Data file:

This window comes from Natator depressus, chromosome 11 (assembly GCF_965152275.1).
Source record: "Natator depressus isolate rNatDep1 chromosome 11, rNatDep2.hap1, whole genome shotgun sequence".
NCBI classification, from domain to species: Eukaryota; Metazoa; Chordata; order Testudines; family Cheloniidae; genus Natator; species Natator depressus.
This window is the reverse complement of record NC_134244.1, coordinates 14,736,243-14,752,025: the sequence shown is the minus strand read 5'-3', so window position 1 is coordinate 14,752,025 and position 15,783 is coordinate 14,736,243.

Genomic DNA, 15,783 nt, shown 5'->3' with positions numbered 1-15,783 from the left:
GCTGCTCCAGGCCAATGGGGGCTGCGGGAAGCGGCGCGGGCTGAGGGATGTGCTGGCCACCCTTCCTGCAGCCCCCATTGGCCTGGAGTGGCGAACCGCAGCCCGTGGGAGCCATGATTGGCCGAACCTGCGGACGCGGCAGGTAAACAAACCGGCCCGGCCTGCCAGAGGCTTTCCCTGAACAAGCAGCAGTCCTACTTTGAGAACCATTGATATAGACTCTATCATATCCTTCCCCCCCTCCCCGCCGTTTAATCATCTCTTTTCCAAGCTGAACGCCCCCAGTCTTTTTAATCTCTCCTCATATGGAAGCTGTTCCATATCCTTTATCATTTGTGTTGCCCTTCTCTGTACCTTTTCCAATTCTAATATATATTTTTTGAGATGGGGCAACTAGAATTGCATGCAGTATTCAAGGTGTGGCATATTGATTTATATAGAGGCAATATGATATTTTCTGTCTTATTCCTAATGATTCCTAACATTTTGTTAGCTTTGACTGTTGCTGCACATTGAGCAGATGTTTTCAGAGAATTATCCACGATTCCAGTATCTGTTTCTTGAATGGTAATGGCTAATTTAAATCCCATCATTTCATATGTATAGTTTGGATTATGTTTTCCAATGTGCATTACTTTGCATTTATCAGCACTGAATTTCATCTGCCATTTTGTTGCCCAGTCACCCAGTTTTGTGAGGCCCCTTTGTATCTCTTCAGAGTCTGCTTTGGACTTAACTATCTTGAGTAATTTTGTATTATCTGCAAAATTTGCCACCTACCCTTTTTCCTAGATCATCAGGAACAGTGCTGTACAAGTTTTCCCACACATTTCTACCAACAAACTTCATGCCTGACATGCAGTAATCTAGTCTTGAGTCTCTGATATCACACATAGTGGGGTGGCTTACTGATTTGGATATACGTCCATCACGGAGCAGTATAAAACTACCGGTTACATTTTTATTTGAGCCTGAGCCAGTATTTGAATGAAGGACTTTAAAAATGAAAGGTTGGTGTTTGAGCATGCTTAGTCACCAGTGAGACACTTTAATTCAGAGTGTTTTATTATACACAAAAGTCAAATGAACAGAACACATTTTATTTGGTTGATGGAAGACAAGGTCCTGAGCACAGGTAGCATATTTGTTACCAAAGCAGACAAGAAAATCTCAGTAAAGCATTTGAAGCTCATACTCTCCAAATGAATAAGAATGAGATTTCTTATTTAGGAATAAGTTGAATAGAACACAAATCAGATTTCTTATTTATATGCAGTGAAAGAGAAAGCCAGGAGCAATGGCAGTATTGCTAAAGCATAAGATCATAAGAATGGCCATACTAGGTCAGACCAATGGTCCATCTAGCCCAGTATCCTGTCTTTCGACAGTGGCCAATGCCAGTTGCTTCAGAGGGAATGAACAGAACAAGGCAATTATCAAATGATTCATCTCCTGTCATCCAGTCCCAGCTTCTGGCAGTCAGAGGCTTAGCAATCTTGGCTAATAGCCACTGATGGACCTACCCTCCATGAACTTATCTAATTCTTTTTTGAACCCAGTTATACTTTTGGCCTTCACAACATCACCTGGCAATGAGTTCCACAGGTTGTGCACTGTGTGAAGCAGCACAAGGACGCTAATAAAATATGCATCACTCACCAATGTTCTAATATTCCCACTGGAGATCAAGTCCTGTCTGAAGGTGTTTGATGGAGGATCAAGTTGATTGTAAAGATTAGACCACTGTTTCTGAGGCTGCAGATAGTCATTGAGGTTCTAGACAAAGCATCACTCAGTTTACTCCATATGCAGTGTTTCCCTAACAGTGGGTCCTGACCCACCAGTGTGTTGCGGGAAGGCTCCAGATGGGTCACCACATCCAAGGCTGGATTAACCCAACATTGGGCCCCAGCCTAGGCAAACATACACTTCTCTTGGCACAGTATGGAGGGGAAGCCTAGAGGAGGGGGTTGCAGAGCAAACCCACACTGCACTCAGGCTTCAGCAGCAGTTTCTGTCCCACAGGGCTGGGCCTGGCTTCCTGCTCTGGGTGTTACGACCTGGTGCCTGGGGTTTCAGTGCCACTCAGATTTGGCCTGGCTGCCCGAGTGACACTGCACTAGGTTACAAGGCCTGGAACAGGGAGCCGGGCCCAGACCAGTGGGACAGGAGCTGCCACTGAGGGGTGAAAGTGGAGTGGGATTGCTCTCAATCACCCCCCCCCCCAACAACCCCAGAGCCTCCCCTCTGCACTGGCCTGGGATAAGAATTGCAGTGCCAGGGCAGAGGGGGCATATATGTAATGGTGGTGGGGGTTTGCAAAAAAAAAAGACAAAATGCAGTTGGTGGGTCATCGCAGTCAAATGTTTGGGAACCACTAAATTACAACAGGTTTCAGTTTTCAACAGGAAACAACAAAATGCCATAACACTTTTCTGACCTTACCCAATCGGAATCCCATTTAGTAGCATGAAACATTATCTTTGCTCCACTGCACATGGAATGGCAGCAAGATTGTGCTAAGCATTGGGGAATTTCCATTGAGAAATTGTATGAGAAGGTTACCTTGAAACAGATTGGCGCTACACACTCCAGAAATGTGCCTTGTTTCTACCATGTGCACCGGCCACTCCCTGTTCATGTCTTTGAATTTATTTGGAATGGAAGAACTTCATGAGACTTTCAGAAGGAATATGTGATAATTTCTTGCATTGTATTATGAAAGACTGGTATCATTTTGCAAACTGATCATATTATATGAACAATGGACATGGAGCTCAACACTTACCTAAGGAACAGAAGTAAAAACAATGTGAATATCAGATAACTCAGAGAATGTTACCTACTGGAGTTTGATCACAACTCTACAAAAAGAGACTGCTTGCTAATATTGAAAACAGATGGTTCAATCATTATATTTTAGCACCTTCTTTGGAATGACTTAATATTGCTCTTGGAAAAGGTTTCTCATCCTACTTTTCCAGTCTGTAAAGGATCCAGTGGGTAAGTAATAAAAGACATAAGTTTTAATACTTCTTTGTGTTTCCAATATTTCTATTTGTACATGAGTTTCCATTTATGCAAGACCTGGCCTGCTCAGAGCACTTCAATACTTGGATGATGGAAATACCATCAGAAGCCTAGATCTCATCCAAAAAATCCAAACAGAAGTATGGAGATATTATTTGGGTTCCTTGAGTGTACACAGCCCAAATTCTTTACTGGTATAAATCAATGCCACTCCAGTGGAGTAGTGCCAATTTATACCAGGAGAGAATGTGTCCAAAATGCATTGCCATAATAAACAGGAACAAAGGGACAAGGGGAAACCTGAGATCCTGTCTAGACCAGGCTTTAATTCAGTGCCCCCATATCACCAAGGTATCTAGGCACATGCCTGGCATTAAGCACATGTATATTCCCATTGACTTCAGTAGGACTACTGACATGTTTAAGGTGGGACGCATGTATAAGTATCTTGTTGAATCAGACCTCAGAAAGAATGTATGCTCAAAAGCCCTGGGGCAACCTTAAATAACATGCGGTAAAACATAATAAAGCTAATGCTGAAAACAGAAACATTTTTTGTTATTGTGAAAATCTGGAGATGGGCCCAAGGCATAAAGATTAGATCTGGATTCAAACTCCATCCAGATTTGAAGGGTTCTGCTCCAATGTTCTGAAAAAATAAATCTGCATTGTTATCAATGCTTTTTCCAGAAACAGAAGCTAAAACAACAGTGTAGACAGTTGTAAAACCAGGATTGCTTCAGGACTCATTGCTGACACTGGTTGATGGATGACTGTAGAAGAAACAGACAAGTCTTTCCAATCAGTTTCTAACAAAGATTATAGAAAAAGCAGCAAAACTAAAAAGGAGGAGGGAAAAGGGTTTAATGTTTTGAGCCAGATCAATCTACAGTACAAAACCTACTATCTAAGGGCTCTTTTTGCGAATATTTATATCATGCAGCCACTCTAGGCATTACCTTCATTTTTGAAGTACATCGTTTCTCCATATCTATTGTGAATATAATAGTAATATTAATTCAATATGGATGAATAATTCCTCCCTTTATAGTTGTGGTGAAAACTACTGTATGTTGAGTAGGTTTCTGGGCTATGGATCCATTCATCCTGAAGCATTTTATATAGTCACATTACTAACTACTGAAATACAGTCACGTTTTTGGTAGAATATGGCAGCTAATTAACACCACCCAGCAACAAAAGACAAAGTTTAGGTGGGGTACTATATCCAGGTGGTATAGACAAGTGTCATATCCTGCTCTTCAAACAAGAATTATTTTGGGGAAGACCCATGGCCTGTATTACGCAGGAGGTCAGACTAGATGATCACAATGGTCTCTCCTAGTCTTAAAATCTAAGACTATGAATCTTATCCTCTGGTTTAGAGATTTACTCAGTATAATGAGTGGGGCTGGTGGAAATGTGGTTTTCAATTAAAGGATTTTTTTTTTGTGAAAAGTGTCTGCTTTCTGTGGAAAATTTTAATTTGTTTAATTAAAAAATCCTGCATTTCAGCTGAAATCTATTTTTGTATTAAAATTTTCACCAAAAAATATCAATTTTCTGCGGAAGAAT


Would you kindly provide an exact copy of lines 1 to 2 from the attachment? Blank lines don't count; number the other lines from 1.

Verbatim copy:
This window comes from Natator depressus, chromosome 11 (assembly GCF_965152275.1).
Source record: "Natator depressus isolate rNatDep1 chromosome 11, rNatDep2.hap1, whole genome shotgun sequence".